Memories of facing England on the global stage are far from fond for the Proteas, having lost to them in both of their recent semi-final appearances - first at the 2014 Women’s T20 World Cup before missing out on a 50-over final to the eventual champions in 2017.
But 31-year-old Chetty, who was on the losing South African side on both occasions, believes her side are stronger than ever and will be able to enact revenge at the WACA.
“England have always had the upper hand against us,” she said. “They’ve beaten us in two World Cup semi-finals across the two formats now so we’re determined to start the tournament on an improved note against them.
“We’re managed to get our strongest line-up back up and firing and we’re really excited to show what we can do.”
And Chetty’s ambition doesn’t stop there - beating England is merely one small step for South Africa towards their goal of reaching their maiden ICC Women’s T20 World Cup final.
Success may have eluded the Proteas so far, who have failed to reach the knockout stages in five of its six editions, but Chetty is desperate to put an end to that run and write her side’s name into the history books with victory Down Under.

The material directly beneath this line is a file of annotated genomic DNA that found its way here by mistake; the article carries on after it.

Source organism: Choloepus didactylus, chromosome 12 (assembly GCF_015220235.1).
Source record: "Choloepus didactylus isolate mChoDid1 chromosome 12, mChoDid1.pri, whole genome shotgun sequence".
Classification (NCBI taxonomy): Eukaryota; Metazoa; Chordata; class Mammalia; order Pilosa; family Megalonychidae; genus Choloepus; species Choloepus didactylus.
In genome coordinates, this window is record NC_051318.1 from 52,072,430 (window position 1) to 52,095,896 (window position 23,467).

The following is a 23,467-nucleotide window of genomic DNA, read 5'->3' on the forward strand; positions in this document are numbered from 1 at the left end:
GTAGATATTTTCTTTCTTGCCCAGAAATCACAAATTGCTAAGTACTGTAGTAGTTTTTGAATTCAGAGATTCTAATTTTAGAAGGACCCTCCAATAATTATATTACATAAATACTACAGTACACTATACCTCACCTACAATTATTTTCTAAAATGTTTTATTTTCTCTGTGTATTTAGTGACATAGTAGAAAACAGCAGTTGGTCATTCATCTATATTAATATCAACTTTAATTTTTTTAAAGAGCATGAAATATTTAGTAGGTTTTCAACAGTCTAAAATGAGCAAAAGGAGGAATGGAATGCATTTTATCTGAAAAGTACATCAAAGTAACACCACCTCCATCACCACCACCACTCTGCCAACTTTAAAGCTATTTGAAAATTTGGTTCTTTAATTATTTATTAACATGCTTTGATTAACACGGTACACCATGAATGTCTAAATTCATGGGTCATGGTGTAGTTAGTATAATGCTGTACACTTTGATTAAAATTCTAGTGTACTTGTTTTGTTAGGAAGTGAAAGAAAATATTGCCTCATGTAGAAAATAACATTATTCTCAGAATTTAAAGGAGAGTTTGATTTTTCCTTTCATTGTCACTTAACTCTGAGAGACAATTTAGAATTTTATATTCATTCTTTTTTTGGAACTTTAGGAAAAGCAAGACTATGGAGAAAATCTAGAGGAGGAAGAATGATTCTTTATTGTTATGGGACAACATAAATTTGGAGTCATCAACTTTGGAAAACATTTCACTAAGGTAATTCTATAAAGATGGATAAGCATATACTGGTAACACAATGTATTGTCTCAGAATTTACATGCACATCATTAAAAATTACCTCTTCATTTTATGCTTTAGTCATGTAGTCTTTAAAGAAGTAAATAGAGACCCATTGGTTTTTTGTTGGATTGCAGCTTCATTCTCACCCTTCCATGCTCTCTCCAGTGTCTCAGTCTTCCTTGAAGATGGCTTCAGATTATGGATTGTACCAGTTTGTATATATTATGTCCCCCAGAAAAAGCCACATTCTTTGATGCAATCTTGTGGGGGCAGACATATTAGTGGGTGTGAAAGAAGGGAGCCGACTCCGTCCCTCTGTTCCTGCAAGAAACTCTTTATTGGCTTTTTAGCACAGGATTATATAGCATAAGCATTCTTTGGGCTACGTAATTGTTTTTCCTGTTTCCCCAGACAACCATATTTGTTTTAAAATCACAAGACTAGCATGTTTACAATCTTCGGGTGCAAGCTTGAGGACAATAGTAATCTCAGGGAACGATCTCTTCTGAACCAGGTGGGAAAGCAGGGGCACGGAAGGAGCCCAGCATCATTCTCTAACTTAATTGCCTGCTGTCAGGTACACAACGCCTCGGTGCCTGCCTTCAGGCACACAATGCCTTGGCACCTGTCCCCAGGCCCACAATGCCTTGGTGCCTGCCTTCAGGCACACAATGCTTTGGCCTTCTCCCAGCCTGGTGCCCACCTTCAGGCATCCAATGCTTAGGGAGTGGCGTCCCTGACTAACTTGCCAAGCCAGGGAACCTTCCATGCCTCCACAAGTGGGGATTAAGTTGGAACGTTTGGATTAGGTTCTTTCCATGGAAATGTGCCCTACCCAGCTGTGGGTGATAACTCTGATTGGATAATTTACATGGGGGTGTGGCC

“We’re not here to just participate, we’re here to win the World Cup,” she added. “It’s a big event - probably the biggest event women’s cricket has ever had. We want to bring in big attendances in Australia and bring the trophy home.
“Success would be lifting the trophy at the end of the tournament. We can’t worry about what’s happening around us, we have to focus on what we’re doing.
“South African sport is on such a high now and we would love to contribute to that by bringing the trophy back with us.”